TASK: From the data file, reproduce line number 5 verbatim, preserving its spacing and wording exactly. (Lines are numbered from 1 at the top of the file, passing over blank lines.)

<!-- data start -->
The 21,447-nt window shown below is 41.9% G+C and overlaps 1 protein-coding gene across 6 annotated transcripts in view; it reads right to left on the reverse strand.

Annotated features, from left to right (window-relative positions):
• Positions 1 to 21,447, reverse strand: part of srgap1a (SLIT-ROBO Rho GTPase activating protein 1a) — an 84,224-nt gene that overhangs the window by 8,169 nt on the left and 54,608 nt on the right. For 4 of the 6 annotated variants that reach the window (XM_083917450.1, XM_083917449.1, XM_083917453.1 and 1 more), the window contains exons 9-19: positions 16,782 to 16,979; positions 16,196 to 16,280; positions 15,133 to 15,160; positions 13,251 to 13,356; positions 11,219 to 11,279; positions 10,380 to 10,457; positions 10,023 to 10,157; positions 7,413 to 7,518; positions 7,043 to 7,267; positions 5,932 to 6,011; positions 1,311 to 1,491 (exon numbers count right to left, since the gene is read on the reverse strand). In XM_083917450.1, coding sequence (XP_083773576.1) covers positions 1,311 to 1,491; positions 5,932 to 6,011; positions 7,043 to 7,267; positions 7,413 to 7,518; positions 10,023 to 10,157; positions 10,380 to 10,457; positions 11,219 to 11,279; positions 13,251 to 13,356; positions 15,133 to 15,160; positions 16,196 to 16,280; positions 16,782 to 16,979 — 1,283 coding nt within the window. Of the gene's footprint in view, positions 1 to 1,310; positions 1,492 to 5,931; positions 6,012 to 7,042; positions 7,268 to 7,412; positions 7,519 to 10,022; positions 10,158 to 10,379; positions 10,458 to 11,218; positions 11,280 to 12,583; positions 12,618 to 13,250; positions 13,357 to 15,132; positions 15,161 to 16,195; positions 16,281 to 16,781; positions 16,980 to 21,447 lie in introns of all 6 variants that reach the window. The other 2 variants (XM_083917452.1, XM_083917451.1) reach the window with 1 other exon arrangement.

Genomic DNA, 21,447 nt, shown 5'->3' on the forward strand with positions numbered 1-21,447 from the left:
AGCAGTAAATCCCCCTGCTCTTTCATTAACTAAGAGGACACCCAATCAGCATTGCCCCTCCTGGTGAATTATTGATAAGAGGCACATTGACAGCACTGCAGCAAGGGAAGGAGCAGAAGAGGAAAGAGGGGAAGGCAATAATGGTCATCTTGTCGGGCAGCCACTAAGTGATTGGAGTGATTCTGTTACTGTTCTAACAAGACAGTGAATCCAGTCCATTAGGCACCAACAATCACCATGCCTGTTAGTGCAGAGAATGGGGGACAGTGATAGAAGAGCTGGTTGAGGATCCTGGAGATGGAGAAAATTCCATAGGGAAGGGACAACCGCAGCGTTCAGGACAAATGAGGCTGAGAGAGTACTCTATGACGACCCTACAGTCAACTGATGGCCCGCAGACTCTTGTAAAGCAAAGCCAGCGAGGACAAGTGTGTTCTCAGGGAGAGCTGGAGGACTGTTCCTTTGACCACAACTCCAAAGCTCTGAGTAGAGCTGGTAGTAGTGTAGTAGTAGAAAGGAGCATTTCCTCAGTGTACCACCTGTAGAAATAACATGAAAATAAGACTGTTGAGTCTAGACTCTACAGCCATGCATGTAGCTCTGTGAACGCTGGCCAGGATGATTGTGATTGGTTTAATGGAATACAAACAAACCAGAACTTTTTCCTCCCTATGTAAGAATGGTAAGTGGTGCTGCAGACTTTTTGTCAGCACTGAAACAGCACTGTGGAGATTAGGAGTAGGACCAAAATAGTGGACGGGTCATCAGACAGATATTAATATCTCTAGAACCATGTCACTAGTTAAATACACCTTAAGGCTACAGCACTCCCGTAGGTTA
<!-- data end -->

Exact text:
AGCAGTAAATCCCCCTGCTCTTTCATTAACTAAGAGGACACCCAATCAGCATTGCCCCTCCTGGTGAATTATTGATAAGAGGCACATTGACAGCACTGCAGCAAGGGAAGGAGCAGAAGAGGAAAGAGGGGAAGGCAATAATGGTCATCTTGTCGGGCAGCCACTAAGTGATTGGAGTGATTCTGTTACTGTTCTAACAAGACAGTGAATCCAGTCCATTAGGCACCAACAATCACCATGCCTGTTAGTGCAGAGAATGGGGGACAGTGATAGAAGAGCTGGTTGAGGATCCTGGAGATGGAGAAAATTCCATAGGGAAGGGACAACCGCAGCGTTCAGGACAAATGAGGCTGAGAGAGTACTCTATGACGACCCTACAGTCAACTGATGGCCCGCAGACTCTTGTAAAGCAAAGCCAGCGAGGACAAGTGTGTTCTCAGGGAGAGCTGGAGGACTGTTCCTTTGACCACAACTCCAAAGCTCTGAGTAGAGCTGGTAGTAGTGTAGTAGTAGAAAGGAGCATTTCCTCAGTGTACCACCTGTAGAAATAACATGAAAATAAGACTGTTGAGTCTAGACTCTACAGCCATGCATGTAGCTCTGTGAACGCTGGCCAGGATGATTGTGATTGGTTTAATGGAATACAAACAAACCAGAACTTTTTCCTCCCTATGTAAGAATGGTAAGTGGTGCTGCAGACTTTTTGTCAGCACTGAAACAGCACTGTGGAGATTAGGAGTAGGACCAAAATAGTGGACGGGTCATCAGACAGATATTAATATCTCTAGAACCATGTCACTAGTTAAATACACCTTAAGGCTACAGCACTCCCGTAGGTTA